NEW YORK A new University of Michigan Cardiovascular Center study suggested that a blueberry-enriched diet can reduce belly fat and diabetes risk.
The new research, presented April 19 at the Experimental Biology convention in New Orleans, gives tantalizing clues to the potential of blueberries in reducing risk factors for cardiovascular disease and metabolic syndrome. The effect is thought to be due to the high level of phytochemicals – naturally occurring antioxidants – that blueberries contain.
The researchers studied the effect of blueberries (freeze dried blueberries crushed into a powder) that were mixed into the rat diet, as part of either a low- or high-fat diet. They performed many comparisons between the rats consuming the test diets and the control rats receiving no blueberry powder. All the rats were from a research breed that is prone to being severely overweight.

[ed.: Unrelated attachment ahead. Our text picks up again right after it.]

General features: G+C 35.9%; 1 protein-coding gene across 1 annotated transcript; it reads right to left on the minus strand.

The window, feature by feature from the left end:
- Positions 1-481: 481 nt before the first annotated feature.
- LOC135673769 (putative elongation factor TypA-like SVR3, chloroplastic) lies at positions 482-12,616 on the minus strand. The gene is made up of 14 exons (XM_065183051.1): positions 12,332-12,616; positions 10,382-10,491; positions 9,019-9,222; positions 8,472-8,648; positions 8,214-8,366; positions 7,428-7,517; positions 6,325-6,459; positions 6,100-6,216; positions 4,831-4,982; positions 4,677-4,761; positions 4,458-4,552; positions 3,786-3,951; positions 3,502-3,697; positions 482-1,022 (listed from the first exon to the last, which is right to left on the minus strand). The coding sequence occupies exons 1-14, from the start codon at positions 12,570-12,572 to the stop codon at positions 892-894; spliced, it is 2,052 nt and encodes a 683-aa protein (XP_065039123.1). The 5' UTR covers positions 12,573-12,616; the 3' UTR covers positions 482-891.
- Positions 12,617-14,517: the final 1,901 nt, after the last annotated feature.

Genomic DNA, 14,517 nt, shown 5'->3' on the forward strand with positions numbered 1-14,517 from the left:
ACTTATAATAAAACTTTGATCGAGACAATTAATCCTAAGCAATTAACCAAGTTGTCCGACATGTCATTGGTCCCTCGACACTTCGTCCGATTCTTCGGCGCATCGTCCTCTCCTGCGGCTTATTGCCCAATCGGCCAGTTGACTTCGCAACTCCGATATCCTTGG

In all, after 90 days, the rats that received the blueberry-enriched powder, measured as 2% of their diet, had less abdominal fat, lower triglycerides, lower cholesterol, and improved fasting glucose and insulin sensitivity, which are measures of how well the body processes glucose for energy.
The rats in the study were similar to Americans who suffer fatty liver disease and metabolic syndrome as a result of high-fat diets and obesity. Metabolic syndrome is a group of health problems that include too much fat around the waist, elevated blood pressure, elevated blood sugar, high triglycerides, and together these conditions increase the risk of heart attacks, strokes and diabetes.
While regular blueberry intake reduced these risks for cardiovascular disease and metabolic syndrome, the health benefits were even better when combined with a low-fat diet.
“Some measurements were changed by blueberry even if the rats were on a high fat diet,” says E. Mitchell Seymour, M.S., lead researcher and manager of the U-M Cardioprotection Research Laboratory. “We found by looking at fat muscle tissue, that blueberry intake affected genes related to fat-burning and storage. Looking at muscle tissue, we saw altered genes related to glucose uptake.”